US jobless claims double
The number of Americans filing claims for unemployment benefits last week shot to a record high for a second week in a row - topping six million.
The 6.65 million figure is an increase from 3.3 million the previous week, the US Labor Department said on Thursday.
More than 80% of Americans are under some form of lockdown, up from less than 50% a couple of weeks ago, leaving state employment offices overwhelmed by an avalanche of applications.
Economists say the country should brace for jobless claims to continue escalating, partly citing generous provisions of a historic $2.2 trillion fiscal package signed by president Donald Trump last Friday and the federal government’s easing of requirements for workers to seek benefits.
British Airways and National Express scale back operations
British Airways has announced plans to introduce a modified version of the government’s job retention scheme, with workers to be furloughed on 80% of pay, because of the coronavirus crisis, the Unite union confirmed.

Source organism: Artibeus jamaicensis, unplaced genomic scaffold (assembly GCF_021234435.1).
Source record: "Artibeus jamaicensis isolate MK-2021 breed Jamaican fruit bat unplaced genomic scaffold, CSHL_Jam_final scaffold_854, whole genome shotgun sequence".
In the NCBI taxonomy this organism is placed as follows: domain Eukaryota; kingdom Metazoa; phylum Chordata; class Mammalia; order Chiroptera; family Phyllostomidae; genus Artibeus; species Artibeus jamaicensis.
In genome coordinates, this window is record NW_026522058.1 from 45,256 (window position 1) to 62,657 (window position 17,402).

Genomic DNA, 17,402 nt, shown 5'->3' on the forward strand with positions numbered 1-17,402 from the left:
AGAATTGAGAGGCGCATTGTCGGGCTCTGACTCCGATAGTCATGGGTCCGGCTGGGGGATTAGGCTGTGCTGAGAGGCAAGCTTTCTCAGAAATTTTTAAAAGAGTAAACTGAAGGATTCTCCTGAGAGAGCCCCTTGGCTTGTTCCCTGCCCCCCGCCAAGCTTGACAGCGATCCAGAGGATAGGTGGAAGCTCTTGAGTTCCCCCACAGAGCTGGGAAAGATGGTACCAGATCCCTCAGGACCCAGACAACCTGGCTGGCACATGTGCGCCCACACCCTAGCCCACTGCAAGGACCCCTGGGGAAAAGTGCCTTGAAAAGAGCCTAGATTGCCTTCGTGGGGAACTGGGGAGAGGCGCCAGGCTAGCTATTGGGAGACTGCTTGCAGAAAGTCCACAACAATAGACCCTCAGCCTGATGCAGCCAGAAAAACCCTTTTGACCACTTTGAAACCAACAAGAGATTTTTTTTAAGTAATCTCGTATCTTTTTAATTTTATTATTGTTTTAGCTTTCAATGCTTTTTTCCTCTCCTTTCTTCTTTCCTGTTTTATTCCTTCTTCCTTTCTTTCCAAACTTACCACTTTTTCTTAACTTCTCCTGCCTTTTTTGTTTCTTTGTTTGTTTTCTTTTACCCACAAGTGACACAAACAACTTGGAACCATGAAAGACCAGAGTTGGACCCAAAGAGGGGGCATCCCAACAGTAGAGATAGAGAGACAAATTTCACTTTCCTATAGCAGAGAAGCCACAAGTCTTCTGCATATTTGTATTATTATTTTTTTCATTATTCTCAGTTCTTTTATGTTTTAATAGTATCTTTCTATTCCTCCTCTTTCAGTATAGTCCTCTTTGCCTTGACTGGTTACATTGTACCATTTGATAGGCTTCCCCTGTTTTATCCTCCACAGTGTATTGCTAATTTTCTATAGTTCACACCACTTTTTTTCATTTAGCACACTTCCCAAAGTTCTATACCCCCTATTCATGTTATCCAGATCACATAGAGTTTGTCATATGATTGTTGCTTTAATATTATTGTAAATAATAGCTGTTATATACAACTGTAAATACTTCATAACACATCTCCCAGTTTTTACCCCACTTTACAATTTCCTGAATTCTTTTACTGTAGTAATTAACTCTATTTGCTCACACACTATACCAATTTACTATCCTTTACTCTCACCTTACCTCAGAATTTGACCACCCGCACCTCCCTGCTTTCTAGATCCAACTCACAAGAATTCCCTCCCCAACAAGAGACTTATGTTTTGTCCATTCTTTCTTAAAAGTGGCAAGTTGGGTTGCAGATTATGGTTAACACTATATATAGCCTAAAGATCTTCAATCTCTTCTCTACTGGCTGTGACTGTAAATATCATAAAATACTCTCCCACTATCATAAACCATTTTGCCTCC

Unlike the government scheme, there will be no cap on earnings, said the union.
Workers will be able to divert their pension contributions into their pay for a short period of time and there will be no unpaid temporary lay offs or redundancies, said Unite, adding that a redundancy process that had already begun has been halted.
Earlier, National Express announced it would temporarily suspend all bus services from midnight on Sunday.
The bus operator said it had kept a limited network of coach services running to help people with essential travel, but it is “no longer viable to continue to do so”.